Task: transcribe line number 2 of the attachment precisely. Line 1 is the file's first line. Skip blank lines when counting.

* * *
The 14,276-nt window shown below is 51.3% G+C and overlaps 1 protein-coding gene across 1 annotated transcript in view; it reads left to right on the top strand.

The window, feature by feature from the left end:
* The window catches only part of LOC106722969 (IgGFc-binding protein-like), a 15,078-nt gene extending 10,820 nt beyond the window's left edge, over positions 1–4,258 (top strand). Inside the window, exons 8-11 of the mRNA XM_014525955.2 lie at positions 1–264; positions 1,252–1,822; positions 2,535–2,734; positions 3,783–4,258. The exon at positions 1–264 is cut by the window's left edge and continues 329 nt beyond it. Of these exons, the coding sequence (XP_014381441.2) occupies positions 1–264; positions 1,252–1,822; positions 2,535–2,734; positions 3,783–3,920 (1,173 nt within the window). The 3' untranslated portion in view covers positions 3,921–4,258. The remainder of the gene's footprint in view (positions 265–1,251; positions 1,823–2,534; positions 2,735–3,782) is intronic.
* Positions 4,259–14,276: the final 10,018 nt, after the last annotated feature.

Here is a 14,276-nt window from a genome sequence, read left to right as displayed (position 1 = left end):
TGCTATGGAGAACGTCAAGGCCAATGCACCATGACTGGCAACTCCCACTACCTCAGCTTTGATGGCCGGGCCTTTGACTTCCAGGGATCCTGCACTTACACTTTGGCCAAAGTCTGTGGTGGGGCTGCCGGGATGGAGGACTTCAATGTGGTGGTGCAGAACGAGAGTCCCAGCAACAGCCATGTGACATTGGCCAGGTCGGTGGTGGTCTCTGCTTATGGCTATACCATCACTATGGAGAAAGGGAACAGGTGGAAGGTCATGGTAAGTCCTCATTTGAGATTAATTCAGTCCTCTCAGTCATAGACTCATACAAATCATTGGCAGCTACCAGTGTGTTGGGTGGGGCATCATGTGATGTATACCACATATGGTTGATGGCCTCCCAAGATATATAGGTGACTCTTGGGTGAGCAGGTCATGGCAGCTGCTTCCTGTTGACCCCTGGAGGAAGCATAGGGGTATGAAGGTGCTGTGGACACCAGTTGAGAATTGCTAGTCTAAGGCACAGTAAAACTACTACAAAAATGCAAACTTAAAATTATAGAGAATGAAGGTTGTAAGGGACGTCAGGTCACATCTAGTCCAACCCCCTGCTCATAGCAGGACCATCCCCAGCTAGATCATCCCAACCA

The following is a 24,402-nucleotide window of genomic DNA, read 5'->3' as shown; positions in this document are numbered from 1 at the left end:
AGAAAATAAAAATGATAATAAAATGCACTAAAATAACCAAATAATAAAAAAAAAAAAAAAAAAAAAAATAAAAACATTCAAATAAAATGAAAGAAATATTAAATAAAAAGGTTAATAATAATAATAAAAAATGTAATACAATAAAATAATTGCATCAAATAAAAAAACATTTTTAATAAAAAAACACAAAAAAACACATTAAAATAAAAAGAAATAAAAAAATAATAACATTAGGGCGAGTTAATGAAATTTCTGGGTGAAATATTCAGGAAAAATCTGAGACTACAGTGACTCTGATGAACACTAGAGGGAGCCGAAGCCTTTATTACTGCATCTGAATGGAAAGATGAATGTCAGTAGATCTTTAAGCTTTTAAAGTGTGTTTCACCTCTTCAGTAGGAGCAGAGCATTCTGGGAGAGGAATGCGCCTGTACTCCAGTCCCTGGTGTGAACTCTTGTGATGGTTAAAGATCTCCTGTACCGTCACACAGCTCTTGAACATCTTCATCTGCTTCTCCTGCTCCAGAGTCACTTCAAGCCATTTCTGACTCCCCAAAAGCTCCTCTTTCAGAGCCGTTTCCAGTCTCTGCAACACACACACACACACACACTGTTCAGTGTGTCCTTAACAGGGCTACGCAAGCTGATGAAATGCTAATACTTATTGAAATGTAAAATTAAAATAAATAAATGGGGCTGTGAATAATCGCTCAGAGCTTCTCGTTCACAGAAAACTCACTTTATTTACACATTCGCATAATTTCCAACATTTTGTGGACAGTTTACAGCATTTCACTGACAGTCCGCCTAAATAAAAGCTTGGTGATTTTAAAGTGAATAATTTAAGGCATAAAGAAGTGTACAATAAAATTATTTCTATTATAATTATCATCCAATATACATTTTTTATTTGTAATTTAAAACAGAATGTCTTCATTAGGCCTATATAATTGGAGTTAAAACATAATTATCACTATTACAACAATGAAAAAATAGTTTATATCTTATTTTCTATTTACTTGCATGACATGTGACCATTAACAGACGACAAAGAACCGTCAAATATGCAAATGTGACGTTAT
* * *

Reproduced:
The window, feature by feature from the left end: